Carbon tax supporters, both left and right
The effectiveness of carbon tax or carbon price policy has long been debated in the environmental movement. The basic premise is that a price on carbon would help to incentivize the transition away from fossil fuels. As James K Boyce and Mark Paul argue in their leftist case for a carbon tax:
“Putting a price on carbon changes incentives. It encourages everyone — individuals, government agencies, and most importantly companies — to curtail their use of fossil fuels. Something that used to be free — our use of the limited carbon absorptive capacity of the biosphere — now costs money.”
The idea is to change the consumptive habits of individuals and tilt the balance towards greener investment for business. Carbon pricing schemes are usually paired with some sort of consumer rebate to offset some of the inequality arising from a flat fee on carbon. For some, carbon pricing mechanisms are part of a wider policy of carbon offsets that allow businesses to invest in green projects that will offset their carbon production. Some on the left argue that carbon-pricing schemes, when paired with a robust rebate or basic income, would be a key component in addressing the climate crisis.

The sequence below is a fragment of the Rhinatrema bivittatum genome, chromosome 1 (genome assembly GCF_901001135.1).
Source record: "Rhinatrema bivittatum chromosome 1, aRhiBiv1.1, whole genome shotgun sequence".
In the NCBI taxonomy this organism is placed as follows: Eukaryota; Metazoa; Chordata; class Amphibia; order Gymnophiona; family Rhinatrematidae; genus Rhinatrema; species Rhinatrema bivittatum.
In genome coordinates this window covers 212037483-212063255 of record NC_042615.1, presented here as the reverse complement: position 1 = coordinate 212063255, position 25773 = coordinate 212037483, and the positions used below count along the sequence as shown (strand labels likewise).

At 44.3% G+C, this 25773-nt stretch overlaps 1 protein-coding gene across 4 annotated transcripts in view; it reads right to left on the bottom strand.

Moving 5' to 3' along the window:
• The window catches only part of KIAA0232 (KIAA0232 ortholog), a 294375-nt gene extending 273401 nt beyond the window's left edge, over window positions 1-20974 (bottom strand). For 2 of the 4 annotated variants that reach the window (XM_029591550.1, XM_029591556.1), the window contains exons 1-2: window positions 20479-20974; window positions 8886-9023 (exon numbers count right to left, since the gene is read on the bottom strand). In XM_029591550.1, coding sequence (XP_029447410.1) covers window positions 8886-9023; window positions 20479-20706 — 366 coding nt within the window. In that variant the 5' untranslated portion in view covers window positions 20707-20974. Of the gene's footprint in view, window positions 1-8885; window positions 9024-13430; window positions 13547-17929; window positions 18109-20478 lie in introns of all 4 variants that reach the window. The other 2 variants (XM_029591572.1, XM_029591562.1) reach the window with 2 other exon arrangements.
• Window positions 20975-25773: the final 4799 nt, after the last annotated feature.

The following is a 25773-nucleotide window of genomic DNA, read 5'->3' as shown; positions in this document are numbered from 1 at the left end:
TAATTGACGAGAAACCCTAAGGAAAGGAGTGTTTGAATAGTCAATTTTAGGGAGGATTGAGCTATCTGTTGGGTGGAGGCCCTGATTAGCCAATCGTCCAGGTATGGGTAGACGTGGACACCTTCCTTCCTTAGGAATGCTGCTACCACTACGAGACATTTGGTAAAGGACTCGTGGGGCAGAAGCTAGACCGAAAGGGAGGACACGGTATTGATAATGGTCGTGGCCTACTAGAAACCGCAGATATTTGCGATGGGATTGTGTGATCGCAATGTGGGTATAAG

Writing in Jacobin, Suresh Naidu argues that carbon taxes can reduce emissions and redistribute wealth, and can be paired with a global universal basic income. Economists Anders Fremstead and Mark Paul argue that socialists should embrace a carbon tax as part of a Green New Deal, stating “we cannot rapidly reduce carbon emissions without aggressively taxing the dirty fuels that produce.” In their People’s Policy Project report, “Disrupting the Dirty Economy: A Progressive Case for a Carbon Dividend” Fremstead and Paul argue that a carbon dividend is akin to creating a sovereign wealth fund, but with the ultimate goal of reducing the revenue entering the fund through the rapid contraction of carbon emissions. The carbon tax, they argue, is a policy focused on limiting demand, which would compliment investments in green infrastructure and more regulation on producers.